Calendar of State Papers, Spain, Volume 13, 1554-1558. Originally published by Her Majesty's Stationery Office, London, 1954.
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|287. Simon Renard to Philip (Extract)
|The King of France has heard with great regret that negotiations are going on for a match between the Duke of Savoy and the Lady Elizabeth. The King wishes to prevent this if he possibly can. He has shown how he feels about it to the Venetian Ambassador. Indeed the French fear this match more than any other calamity that might occur. They say that the Queen has given her consent. They (i.e. the French) are devising means for upsetting the order of succession in England through the Queen of Scotland, whom they consider to come next. They intend to move the Pope to declare that the Lady Elizabeth is a bastard, hoping thus to upset your Majesty's plans.
|I did not wish to risk my courier until I saw what comes of the present unrest. I have sent to the King of France to try to obtain the release of those who have been stopped, and in the meantime I am sending this letter, unsigned, by the Earl of Pembroke's favour.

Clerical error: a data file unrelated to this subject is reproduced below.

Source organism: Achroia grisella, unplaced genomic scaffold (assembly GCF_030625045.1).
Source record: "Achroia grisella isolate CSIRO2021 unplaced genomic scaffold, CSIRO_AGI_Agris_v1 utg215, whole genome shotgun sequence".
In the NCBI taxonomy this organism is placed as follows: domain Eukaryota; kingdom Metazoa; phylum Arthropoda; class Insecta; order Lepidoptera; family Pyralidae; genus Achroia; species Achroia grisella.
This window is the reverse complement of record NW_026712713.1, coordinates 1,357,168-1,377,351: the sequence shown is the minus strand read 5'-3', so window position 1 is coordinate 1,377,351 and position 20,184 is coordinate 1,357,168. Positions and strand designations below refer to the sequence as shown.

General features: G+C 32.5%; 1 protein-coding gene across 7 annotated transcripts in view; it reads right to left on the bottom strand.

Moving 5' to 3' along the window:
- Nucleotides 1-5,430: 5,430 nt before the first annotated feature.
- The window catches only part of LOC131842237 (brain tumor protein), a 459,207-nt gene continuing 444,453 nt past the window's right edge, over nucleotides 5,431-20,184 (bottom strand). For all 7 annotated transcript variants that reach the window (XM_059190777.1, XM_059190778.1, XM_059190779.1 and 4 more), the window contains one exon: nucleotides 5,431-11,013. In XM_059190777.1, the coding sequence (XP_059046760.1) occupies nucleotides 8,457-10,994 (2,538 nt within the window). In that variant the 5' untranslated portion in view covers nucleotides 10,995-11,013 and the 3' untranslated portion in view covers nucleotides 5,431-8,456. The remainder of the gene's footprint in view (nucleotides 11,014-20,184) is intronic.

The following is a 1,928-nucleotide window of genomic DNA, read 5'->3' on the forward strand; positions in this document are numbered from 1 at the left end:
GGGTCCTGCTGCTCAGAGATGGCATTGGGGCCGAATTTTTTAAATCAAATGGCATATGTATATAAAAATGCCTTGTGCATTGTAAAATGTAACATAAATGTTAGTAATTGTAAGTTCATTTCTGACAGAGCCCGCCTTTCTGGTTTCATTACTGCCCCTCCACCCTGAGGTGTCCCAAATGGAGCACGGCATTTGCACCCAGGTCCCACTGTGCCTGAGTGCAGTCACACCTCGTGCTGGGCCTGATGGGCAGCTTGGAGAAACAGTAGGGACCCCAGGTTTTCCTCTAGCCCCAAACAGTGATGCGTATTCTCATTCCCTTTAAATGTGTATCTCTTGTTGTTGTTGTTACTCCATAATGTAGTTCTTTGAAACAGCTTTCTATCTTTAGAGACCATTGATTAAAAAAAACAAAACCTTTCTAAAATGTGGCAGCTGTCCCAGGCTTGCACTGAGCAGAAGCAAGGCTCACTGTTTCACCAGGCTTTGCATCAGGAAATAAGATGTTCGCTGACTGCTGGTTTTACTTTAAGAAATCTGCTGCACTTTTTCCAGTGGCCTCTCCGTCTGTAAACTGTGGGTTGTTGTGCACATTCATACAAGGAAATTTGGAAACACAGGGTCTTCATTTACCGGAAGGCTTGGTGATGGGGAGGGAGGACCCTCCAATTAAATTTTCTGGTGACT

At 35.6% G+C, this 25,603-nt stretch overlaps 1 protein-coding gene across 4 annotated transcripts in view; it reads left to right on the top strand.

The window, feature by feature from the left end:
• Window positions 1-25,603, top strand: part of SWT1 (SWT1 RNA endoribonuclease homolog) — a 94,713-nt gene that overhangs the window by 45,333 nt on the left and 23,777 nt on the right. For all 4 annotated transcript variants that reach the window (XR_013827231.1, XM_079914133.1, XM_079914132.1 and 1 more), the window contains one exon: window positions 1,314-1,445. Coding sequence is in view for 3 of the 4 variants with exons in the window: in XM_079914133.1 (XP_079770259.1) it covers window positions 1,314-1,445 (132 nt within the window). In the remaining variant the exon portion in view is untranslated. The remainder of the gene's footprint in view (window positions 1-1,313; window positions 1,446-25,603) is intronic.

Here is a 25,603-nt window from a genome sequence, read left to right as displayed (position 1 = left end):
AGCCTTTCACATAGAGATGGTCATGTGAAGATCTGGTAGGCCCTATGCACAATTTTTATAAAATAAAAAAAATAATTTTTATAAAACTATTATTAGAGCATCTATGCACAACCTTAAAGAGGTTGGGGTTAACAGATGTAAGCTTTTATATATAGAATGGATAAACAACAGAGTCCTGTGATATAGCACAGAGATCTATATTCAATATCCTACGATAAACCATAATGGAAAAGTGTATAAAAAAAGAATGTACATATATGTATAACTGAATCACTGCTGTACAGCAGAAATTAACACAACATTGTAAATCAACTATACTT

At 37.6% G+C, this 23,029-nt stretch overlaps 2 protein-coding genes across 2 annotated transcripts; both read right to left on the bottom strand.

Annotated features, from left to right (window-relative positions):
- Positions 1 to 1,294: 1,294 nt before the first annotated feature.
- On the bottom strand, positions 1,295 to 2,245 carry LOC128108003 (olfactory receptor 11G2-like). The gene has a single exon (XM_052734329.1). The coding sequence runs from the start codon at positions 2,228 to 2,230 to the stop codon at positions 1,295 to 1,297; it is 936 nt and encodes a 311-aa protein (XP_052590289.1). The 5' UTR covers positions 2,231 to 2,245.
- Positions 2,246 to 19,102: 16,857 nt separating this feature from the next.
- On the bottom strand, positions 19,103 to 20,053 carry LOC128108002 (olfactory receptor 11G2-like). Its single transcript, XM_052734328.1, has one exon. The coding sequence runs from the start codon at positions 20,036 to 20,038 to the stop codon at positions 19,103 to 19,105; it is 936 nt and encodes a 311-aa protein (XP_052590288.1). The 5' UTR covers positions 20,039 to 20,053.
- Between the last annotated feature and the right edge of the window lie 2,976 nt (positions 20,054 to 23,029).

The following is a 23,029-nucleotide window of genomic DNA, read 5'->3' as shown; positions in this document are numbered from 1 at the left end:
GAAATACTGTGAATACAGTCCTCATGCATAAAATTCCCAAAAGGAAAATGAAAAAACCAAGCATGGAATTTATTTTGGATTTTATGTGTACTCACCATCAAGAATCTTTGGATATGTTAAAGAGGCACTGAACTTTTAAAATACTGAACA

|Translation into Spanish.
|Simancas, K.1490. (fn. 1)
|A decree of Philip II, issued at Valladolid, forbidding all his subjects, ecclesiastics or laymen, to go to Rome, and commanding all those at Rome to depart immediately, under penalty of death and confiscation of all property for laymen, and confiscation of all property for clergy. In order that subjects may suffer no loss or inconvenience, the Spanish Council of State is arranging that all necessary documents may be despatched in Spain. The decree to be cried publicly throughout Spain.